In both, Nursery and Reception, the independent activities link to the focus for the week. In addition to these planned independent activities, children also have the opportunity to self-select resources to consolidate their maths learning during child-initiated activities. We recognise the importance of play-based learning and therefore encourage children to develop their understanding of different areas of maths during their inside and outside play.

The assessment of mathematics in EYFS is part of the overall assessment of the complete child and should be seen alongside all the other areas of development. Assessment in mathematics should reflect the general principles and procedures laid down in the Assessment Policy. 

Regular observations and assessments help to ensure that children who need additional intervention to consolidate their mathematical understanding are identified and supported by appropriate interventions. 

At the end of every term, teachers refer to Development Matters and identify at which stage pupils are currently working. Pupils who are struggling with specific concepts are picked up through continuous assessments and given additional support. Evidence towards these assessments is collected throughout the year. Towards the end of the academic year, teachers in Reception also make a judgement as to whether or not each child has met the level of development expected at the end of the EYFS for each Early Learning Goal.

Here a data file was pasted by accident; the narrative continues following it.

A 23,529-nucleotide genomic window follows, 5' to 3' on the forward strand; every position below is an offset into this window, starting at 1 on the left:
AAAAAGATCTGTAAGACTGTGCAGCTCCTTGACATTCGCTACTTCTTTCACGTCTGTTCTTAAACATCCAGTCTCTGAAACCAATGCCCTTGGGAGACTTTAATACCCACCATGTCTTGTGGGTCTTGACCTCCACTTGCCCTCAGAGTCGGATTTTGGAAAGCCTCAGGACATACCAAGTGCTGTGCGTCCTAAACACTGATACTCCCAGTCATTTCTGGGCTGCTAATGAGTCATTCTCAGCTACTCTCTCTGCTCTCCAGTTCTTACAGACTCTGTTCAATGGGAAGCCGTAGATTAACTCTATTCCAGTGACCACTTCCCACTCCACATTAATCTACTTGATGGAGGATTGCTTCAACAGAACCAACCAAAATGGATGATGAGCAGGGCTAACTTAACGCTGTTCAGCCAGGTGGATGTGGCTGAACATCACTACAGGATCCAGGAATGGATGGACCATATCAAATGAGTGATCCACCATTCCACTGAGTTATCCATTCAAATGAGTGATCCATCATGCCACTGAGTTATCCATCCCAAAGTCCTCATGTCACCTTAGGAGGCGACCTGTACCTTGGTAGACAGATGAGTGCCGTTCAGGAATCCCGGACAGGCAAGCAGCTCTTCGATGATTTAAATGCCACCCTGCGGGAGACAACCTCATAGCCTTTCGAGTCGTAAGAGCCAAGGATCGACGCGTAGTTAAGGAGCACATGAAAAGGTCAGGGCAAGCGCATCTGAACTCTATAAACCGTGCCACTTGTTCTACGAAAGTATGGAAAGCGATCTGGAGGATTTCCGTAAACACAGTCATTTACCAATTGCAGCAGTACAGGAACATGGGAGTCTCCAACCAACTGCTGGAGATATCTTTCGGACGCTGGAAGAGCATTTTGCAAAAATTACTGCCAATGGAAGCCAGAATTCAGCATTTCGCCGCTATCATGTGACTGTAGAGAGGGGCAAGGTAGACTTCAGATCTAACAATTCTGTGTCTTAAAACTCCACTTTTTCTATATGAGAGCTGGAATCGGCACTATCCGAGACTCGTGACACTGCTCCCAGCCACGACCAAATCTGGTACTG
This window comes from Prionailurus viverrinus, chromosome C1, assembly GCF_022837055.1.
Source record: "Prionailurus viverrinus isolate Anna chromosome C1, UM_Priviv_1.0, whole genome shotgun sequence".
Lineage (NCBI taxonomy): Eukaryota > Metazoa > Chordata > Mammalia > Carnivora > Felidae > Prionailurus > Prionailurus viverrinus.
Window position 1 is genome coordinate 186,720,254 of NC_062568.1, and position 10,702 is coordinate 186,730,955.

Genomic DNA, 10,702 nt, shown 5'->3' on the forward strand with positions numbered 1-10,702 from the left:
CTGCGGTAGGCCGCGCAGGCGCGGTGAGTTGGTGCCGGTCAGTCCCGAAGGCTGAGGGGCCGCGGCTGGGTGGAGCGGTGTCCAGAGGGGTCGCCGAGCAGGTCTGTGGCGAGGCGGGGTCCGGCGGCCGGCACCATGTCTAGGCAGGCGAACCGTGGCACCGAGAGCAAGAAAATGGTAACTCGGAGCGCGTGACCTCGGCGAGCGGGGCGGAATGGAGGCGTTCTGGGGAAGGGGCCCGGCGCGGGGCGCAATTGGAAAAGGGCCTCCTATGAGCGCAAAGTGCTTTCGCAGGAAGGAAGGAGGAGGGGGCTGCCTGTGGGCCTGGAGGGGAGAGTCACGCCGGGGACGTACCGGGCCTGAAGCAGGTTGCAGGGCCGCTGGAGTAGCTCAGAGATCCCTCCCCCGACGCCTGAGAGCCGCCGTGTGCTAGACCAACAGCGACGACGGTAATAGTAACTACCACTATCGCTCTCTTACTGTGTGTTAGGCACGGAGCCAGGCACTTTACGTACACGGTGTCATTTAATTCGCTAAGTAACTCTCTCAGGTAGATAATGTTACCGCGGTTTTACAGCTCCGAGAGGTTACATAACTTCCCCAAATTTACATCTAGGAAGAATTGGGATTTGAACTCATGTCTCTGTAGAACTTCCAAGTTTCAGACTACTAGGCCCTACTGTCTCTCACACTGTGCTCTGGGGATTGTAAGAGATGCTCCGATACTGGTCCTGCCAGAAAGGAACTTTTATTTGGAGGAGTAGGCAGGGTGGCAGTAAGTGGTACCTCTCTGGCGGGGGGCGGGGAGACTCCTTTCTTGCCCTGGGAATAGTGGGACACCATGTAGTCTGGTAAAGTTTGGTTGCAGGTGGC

In Years 1-6, The National Curriculum for England: Mathematics programmes of study (2014) provides the basis for all mathematics planning.

To ensure whole-school consistency and progression, teachers follow the yearly overview for their year group. These overviews set out the order in which topics should be taught and how much time should be dedicated to each one. On occasion, teachers may identify that a particular cohort requires additional time to achieve mastery of a certain topic or group of objectives. Likewise, it may occasionally be possible for a cohort to develop a deep understanding of a particular topic in less time than is allowed for on the yearly overview. Teachers therefore exercise their professional judgement when deciding when to move onto the next unit of learning.

Each unit of learning is broken down into small, connected steps, building from what the children already know. Teachers refer to the ‘Power Maths’ materials and/or the White Rose schemes of learning. 


Teachers think carefully about which representations best expose the mathematical structures being taught. They consider how they will provide extra support and challenge throughout the unit, supporting children to overcome anticipated misconceptions and enabling them to go deeper in their understanding of the ideas. 


In Years 1 to 6, the children are assessed each term using PUMA to identify specific gaps in their learning. From both the tests and the teacher assessment, teachers will break down the unit of work to ensure new knowledge is taught in small steps, links with previous mathematical concepts that the children have learned and fill any gaps the assessments may have identified. Learning objectives are mapped out across the whole unit to clearly show the learning journey and the expectations for children's end goal. 


To map out the topics, teachers use White Rose, NCETM and Power maths materials to ensure that the lessons are tailored to meet the needs of all children within the class. Fluency questions are portrayed in a variety of different ways and reasoning and problem-solving skills are built within the learning in each lesson.